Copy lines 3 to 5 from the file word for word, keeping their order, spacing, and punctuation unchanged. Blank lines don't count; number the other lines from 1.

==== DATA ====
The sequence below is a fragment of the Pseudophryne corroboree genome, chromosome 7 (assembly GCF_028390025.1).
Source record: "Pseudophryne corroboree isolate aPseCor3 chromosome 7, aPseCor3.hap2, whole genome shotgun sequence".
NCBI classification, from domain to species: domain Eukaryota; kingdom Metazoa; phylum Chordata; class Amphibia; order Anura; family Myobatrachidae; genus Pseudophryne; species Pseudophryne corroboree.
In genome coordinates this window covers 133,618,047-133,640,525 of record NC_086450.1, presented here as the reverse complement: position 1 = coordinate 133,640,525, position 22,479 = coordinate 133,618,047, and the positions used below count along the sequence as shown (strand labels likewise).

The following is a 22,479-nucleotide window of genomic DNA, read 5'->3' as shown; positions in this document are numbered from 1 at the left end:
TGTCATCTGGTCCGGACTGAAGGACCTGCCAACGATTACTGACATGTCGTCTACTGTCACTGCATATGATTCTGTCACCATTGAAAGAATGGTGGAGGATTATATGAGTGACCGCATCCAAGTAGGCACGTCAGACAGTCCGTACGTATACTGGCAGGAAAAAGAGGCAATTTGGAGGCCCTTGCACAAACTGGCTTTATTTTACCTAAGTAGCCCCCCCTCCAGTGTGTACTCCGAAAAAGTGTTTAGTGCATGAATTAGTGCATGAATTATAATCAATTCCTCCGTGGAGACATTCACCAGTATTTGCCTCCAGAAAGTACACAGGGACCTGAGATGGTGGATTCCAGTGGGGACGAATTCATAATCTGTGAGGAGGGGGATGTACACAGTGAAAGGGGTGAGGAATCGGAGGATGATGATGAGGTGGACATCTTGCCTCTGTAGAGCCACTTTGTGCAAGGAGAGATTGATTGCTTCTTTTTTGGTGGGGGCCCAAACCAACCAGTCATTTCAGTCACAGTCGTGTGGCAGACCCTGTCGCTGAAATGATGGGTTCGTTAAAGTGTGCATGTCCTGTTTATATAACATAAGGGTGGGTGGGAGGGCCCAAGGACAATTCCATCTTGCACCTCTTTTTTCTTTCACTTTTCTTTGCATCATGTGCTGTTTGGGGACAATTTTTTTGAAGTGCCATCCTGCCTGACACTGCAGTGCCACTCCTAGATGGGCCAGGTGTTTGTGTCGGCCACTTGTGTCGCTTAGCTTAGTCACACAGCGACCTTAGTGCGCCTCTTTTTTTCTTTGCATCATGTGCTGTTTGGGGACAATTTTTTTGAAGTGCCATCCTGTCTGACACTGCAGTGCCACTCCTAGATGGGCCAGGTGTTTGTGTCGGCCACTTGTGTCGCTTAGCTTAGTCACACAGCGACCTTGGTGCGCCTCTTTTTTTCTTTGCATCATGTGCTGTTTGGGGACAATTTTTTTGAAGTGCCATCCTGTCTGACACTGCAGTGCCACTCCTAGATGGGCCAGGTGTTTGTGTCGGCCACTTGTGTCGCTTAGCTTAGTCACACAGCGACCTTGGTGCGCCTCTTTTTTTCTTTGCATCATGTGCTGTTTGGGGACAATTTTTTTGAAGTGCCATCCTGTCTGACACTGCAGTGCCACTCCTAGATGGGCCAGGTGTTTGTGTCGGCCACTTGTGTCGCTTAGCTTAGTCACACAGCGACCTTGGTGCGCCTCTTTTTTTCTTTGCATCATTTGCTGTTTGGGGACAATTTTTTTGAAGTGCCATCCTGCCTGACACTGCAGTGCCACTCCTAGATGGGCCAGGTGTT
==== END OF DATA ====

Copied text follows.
NCBI classification, from domain to species: domain Eukaryota; kingdom Metazoa; phylum Chordata; class Amphibia; order Anura; family Myobatrachidae; genus Pseudophryne; species Pseudophryne corroboree.
In genome coordinates this window covers 133,618,047-133,640,525 of record NC_086450.1, presented here as the reverse complement: position 1 = coordinate 133,640,525, position 22,479 = coordinate 133,618,047, and the positions used below count along the sequence as shown (strand labels likewise).

The following is a 22,479-nucleotide window of genomic DNA, read 5'->3' as shown; positions in this document are numbered from 1 at the left end: